John Senden earned a return to the Masters, banked more than $US1 million and buried some troublesome demons with a drought-breaking victory in the US PGA Tour’s Valspar Championship.
The 42-year-old from Brisbane claimed just his second title in more than 12 seasons on the tour – almost eight years after the first – when he birdied two of the last three holes of the difficult Copperhead Course at Innisbrook Golf Resort in Florida on Sunday.
The run included a “magic” chip-in for birdie on the 16th for birdie and was enough for a one-stroke win from American Kevin Na as he posted a closing one-under par 70 to finish at seven-under 271.
Most importantly it boosted his belief as he prepares to return to major championship golf, having earned starts in next month’s Masters and also the US PGA Championship.
“Winning again is something that makes you believe more that you can get it done again rather than, you know, just once,” said Senden, who has played 205 US tour events, with four runner-up finishes – including two on the same Copperhead course – since his 2006 John Deere Classic win.
“It stops you thinking, was (the 2006 win) something out of the blue or a flash in the pan?
“I didn’t believe so but now it feels like it consolidates my belief.”
The victory has Senden projected to climb back to No.58 in the world rankings after slipping to No.123 in the wake of an injury-affected 2013.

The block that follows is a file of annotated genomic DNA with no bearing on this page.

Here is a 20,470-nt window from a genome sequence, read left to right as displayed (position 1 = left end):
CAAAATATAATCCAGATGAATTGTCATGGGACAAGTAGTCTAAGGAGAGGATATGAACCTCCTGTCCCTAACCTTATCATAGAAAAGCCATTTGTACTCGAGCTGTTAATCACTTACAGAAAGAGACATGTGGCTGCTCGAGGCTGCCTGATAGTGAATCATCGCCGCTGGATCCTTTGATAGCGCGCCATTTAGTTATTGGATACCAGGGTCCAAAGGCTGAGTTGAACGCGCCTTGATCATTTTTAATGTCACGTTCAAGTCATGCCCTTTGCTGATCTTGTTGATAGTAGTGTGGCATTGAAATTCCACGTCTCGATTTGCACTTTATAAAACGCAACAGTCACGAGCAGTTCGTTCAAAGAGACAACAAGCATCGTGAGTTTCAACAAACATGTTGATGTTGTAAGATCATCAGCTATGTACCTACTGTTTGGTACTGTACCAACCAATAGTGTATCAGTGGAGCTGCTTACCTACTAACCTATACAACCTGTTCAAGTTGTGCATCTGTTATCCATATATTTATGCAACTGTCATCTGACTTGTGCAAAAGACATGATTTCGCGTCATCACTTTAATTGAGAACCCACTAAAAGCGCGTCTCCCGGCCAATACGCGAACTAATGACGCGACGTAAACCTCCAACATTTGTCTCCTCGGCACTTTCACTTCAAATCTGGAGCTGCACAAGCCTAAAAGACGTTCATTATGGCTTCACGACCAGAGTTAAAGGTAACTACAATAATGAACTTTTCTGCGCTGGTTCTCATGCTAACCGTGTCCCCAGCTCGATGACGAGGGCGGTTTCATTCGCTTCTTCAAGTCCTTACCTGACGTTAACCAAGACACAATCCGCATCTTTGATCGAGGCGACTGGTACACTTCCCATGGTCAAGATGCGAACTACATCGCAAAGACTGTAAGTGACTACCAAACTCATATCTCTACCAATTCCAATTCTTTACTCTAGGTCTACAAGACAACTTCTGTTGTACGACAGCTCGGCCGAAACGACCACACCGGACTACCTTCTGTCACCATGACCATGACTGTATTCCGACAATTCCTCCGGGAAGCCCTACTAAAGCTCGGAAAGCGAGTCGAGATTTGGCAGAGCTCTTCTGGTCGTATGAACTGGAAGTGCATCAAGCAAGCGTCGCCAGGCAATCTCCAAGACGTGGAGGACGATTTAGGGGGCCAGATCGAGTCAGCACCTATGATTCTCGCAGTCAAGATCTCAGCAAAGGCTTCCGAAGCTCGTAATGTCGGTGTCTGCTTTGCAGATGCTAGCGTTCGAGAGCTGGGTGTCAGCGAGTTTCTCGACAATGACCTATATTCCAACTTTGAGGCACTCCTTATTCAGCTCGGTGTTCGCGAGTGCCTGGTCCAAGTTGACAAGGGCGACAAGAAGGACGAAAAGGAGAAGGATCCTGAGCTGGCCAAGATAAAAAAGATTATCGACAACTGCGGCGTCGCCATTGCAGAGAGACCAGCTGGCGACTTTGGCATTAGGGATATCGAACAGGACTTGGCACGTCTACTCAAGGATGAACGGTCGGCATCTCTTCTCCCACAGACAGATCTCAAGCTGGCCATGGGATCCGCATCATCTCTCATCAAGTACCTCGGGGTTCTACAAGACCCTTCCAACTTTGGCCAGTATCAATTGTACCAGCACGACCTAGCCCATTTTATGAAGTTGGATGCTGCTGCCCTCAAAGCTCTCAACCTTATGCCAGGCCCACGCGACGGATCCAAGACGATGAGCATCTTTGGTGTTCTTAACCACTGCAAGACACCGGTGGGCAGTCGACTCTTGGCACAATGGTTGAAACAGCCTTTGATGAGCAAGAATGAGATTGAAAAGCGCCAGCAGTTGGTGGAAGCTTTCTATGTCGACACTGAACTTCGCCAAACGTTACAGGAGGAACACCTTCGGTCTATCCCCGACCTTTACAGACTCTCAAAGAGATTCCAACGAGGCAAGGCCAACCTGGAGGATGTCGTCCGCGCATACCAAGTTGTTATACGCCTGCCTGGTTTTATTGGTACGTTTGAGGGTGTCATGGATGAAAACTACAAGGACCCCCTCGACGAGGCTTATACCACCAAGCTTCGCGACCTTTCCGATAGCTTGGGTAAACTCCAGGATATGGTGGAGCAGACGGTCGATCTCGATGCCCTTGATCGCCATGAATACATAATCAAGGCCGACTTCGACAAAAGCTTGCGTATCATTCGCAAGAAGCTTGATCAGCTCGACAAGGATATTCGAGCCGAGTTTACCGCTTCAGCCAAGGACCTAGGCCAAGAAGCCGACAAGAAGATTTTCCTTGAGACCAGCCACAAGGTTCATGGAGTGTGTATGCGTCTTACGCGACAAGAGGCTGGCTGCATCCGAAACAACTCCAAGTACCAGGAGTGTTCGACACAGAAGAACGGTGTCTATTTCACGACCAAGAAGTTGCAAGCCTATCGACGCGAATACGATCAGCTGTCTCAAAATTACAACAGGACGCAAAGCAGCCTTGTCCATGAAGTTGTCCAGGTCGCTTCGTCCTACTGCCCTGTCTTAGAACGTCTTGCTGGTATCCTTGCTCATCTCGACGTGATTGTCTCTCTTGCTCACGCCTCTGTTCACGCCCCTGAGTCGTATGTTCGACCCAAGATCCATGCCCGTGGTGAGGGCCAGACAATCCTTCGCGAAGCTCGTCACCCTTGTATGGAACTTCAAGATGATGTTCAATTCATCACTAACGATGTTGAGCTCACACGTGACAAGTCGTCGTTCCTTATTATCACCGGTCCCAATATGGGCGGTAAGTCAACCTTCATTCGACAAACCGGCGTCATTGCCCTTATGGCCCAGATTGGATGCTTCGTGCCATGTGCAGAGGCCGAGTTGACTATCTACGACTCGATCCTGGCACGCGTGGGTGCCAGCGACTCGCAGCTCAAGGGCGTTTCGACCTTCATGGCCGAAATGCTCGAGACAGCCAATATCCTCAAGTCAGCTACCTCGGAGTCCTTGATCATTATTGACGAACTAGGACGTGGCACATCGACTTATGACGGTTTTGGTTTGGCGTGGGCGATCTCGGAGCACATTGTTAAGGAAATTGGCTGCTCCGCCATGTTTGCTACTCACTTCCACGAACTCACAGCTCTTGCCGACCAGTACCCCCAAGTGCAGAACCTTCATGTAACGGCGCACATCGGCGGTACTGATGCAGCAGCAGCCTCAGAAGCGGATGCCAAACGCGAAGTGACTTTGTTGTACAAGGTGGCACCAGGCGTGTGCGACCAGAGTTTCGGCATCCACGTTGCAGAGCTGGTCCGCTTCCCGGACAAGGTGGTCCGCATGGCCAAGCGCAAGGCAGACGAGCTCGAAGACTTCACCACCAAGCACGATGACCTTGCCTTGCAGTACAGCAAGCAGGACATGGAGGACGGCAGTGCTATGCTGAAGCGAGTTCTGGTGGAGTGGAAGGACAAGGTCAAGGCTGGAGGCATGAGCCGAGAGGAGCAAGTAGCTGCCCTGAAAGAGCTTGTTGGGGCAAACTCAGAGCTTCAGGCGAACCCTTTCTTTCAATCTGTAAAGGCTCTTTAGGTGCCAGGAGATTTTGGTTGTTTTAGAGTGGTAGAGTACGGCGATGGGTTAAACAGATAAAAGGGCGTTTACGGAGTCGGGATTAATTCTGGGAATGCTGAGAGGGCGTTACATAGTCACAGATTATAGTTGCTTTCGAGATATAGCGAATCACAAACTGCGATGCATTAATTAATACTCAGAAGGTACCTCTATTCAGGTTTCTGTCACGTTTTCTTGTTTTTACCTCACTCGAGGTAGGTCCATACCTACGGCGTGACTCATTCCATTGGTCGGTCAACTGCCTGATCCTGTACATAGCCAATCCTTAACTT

He’s set to join defending champion Adam Scott and fellow countrymen Jason Day, Marc Leishman and amateur Oliver Goss at Augusta National and won’t be there to make up the numbers, as he firmly believes he can salute again.
And why not. He had a putt for the Masters lead on the back nine on Saturday last year before a late fade.
“Augusta is one of the greatest tournaments ever and to get back there again this year will be fantastic and it’s amazing,” Senden said.
“It’s just a dream come true to get back there again and other big tournaments coming up.
“I can reset the schedule a little bit more and keep believing that I can produce this form to give myself a chance at the ultimate dream of winning a major championship.”
Given the renowned ball-striker was able to rely on his short game this week, often his roadblock to more success, the win was even sweeter.
Extra work with coach Ian Triggs, plus major-winner Ian Baker-Finch has paid off.
“With all the good quality players out here on the PGA Tour, the young guys coming up now, you really have to do everything great to win,” Senden said.
“This weekend was a chance for me to get out there and show that and the short game came through.”